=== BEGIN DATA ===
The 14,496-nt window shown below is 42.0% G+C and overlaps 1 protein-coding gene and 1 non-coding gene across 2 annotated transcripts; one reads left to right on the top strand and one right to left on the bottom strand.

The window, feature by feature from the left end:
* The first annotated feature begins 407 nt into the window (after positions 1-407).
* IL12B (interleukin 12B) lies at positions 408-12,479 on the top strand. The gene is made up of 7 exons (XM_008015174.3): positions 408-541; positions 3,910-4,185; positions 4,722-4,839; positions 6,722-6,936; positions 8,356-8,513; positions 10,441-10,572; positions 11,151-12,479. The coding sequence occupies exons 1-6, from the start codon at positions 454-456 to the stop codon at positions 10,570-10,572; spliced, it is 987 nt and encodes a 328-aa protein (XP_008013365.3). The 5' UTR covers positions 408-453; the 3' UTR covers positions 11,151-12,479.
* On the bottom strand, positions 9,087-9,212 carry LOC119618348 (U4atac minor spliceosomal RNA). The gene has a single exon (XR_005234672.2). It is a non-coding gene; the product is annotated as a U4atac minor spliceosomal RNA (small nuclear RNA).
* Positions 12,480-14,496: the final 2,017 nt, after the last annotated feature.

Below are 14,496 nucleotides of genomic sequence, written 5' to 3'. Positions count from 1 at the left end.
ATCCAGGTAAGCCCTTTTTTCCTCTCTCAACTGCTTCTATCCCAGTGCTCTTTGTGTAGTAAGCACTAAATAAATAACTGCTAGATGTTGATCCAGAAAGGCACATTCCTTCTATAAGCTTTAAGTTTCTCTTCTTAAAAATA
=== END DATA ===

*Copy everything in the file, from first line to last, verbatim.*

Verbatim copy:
The 14,496-nt window shown below is 42.0% G+C and overlaps 1 protein-coding gene and 1 non-coding gene across 2 annotated transcripts; one reads left to right on the top strand and one right to left on the bottom strand.

The window, feature by feature from the left end:
* The first annotated feature begins 407 nt into the window (after positions 1-407).
* IL12B (interleukin 12B) lies at positions 408-12,479 on the top strand. The gene is made up of 7 exons (XM_008015174.3): positions 408-541; positions 3,910-4,185; positions 4,722-4,839; positions 6,722-6,936; positions 8,356-8,513; positions 10,441-10,572; positions 11,151-12,479. The coding sequence occupies exons 1-6, from the start codon at positions 454-456 to the stop codon at positions 10,570-10,572; spliced, it is 987 nt and encodes a 328-aa protein (XP_008013365.3). The 5' UTR covers positions 408-453; the 3' UTR covers positions 11,151-12,479.
* On the bottom strand, positions 9,087-9,212 carry LOC119618348 (U4atac minor spliceosomal RNA). The gene has a single exon (XR_005234672.2). It is a non-coding gene; the product is annotated as a U4atac minor spliceosomal RNA (small nuclear RNA).
* Positions 12,480-14,496: the final 2,017 nt, after the last annotated feature.

Below are 14,496 nucleotides of genomic sequence, written 5' to 3'. Positions count from 1 at the left end.
ATCCAGGTAAGCCCTTTTTTCCTCTCTCAACTGCTTCTATCCCAGTGCTCTTTGTGTAGTAAGCACTAAATAAATAACTGCTAGATGTTGATCCAGAAAGGCACATTCCTTCTATAAGCTTTAAGTTTCTCTTCTTAAAAATA